Hair-Loss Cases Among Older Women Triple in 7 Years

      August 10, 2009 10:16

      Hair loss, once considered a problem only for middle-aged men, is now affecting a growing number of women in their 50s. According to a report on medical expenses released by the National Health Insurance Corporation on Sunday, the number of female hair-loss patients aged 50 years or older tripled from 5,713 in 2001 to 16,624 in 2008. The figure has increased steadily by 16.5 percent a year on average since 2001.

      The total number of hair-loss patients climbed 60 percent from 103,000 in 2001 to 165,000 in 2008. Male patients totaled 85,000 last year, outnumbering female patients by 5,000, showing that the problem still afflicts more men than women.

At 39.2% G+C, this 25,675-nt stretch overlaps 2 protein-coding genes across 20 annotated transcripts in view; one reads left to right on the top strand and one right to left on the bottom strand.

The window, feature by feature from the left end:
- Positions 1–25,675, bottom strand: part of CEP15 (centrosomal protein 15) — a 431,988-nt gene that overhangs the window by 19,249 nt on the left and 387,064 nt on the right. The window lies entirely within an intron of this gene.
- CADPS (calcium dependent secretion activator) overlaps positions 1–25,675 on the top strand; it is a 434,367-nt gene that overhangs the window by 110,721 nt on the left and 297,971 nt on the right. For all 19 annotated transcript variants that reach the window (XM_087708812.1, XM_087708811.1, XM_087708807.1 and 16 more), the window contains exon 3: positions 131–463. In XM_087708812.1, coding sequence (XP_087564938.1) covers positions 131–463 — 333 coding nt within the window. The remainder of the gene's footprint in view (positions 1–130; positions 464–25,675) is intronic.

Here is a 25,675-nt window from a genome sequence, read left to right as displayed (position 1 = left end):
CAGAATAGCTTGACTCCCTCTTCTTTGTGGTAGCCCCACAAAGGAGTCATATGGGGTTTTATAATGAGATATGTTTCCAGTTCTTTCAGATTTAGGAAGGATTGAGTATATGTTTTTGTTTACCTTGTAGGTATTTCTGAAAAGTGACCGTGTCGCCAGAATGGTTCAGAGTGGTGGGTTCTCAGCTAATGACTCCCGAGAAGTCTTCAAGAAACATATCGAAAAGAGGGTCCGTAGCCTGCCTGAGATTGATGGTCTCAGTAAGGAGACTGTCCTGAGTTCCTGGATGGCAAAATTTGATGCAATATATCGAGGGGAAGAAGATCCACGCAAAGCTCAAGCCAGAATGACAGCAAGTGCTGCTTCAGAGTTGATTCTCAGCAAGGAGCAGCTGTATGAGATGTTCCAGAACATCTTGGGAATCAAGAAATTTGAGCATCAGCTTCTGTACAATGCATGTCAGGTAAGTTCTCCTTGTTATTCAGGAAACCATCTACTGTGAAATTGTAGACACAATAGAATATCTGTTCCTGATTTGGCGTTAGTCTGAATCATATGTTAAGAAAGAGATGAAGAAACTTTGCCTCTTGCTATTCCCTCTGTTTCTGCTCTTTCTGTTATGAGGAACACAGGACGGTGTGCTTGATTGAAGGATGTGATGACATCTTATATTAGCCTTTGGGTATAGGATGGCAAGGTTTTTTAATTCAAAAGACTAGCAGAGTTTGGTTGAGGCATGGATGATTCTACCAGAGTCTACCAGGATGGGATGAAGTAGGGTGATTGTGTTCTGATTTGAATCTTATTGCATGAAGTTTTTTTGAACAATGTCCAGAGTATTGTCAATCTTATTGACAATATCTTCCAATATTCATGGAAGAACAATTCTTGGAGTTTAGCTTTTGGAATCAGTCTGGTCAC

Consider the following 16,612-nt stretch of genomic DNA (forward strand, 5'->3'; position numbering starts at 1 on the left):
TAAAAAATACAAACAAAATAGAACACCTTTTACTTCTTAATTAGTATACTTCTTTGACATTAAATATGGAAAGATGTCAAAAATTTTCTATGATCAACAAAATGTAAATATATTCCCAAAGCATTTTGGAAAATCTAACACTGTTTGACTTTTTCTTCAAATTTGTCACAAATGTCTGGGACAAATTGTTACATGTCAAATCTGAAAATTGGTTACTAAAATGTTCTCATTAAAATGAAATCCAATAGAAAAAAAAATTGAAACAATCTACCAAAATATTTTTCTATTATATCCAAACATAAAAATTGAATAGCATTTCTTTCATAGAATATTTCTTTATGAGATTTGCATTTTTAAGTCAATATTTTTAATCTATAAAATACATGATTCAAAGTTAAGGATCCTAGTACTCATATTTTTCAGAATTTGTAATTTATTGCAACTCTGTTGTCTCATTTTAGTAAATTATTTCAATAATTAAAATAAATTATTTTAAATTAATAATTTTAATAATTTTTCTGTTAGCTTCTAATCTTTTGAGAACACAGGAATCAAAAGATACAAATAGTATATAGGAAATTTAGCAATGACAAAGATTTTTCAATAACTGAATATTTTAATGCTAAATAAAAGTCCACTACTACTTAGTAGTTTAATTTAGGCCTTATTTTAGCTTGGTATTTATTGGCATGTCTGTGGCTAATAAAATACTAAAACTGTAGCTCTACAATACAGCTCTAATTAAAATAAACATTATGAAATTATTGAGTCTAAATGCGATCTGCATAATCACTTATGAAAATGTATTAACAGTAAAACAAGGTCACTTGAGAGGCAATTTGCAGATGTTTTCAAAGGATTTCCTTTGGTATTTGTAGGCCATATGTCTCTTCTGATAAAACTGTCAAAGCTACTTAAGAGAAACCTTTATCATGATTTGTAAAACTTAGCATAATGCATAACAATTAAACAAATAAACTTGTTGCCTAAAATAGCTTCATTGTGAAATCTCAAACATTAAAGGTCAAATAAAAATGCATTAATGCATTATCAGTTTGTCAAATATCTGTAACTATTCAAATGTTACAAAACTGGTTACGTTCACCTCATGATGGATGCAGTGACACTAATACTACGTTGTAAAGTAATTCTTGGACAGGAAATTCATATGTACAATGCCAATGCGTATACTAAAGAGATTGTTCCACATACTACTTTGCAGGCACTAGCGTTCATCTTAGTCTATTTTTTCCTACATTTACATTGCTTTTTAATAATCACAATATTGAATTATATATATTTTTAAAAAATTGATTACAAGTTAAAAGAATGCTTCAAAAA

"There are diverse causes for hair loss including hormonal imbalance, nutritional deficiency, side effects of drugs such as contraceptives, and physical and mental stress," said Cho Nam-joon, a professor of NHIC Ilsan hospital. "Now more people are exposed to these causes and thus hair-loss patients are increasing."

      The growing number of hair-loss cases among older women is the result of not only hormonal changes resulting from menopause but also stress and fatigue, Cho said. He recommended that women experiencing hair loss eat a balanced diet and avoid stress.

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